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I have a doubt if we have two option -a and -c and option -a needs to have a value and no value for -c

now if i give ->testopt -a -c [testopt is program]

then my program takes -c as a value for -a . is there a way where i can make sure that a option with value does not have other options as its values ?

the thing is that the system accepts - one keyword's value as another keyword which i need to prevent . e.g. - testopt -a -c. in this case there was a mandatory argument (value ) for -a and no value for -c.. but i my getopt interprets this as "-c" is the value for "-a" how can i throw a error on this using getopt.

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Please add the code where you define the command line options for getopt. –  HonkyTonk Sep 27 '12 at 9:22
    
@JoachimPileborg : sure i shall do that . thanks for the tip. –  jshah Sep 27 '12 at 9:34
    
@HonkyTonk : sorry will not be able to do that ... proprietary code... but the thing is that the system accepts - one keyword's value as another keyword which i need to prevent . e.g. - testopt -a -c. in this case there was a mandatory argument (value ) for -a and no value for -c.. but i my getopt interprets this as "-c" is the value for "-a" how can i throw a error on this using getopt. –  jshah Sep 27 '12 at 9:45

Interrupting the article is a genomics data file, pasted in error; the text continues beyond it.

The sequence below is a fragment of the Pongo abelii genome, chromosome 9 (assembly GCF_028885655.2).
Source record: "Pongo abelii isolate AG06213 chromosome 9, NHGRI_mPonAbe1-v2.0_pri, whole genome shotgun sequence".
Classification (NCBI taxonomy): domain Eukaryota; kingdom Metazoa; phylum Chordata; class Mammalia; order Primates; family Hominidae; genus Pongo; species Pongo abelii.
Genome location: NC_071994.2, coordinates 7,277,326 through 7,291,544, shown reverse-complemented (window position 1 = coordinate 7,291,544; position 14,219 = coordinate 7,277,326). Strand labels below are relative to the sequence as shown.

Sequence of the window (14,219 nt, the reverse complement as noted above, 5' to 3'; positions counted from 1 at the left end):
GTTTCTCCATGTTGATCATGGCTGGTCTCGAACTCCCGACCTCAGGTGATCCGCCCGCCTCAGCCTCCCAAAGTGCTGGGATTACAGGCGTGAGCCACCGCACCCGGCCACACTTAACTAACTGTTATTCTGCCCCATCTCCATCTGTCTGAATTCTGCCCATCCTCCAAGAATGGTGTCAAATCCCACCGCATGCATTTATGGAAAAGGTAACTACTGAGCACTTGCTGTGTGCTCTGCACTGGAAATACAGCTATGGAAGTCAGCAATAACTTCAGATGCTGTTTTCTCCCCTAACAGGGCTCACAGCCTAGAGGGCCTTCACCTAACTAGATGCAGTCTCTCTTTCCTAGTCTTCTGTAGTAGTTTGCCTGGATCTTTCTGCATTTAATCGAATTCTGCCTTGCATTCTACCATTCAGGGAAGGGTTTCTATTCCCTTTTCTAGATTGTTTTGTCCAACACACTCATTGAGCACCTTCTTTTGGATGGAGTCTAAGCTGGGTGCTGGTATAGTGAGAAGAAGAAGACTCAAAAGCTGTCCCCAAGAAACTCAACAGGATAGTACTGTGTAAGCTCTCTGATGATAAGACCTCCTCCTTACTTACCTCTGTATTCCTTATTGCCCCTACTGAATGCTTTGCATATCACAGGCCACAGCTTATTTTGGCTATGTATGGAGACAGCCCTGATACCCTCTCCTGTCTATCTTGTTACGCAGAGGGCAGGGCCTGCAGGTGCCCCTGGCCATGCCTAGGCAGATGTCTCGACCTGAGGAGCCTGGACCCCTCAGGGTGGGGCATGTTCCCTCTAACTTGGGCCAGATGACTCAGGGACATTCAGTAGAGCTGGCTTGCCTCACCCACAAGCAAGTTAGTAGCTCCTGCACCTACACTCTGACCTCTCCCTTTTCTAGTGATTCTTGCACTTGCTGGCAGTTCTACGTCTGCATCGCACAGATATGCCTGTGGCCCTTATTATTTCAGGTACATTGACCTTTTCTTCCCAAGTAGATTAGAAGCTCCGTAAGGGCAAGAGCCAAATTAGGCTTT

I'd say that the string you send to getopt to define the options is safe to post if you replace any actual names with placeholders. Then it's possible to see what you've actually done and that would help since I have trouble understanding your description. Your "error" might very well be a coding error... –  HonkyTonk Sep 27 '12 at 10:14
    
@HonkyTonk : here is the getopt string : getopt(argc, argv, "Rc:dfh:I:a:i:l:Lt:np:qrs:vMUC:Ft:V:") –  jshah Sep 27 '12 at 11:57

1 Answer 1

You get -c as the value for the -a option because you specified -a to have a value. If you call your program with the options the other way around

$ testopt -c -a

then getopt will return with a '?' indicating that an option value is missing (as per the getopt manual page), and an error will be printed on the console.

Unfortunately there is no way of telling getopt that an argument has an optional value, then you have to implement your own option parser.

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The options argument is a string that specifies the option characters that are valid for this program. An option character in this string can be followed by a colon (‘:’) to indicate that it takes a required argument. If an option character is followed by two colons (‘::’), its argument is optional; this is a GNU extension. gnu.org/software/libc/manual/html_node/… I think i have used it with optional arguments in open source project dnrd –  fayyazkl Sep 27 '12 at 9:32
    
have edited the question please take a look –  jshah Sep 27 '12 at 9:48

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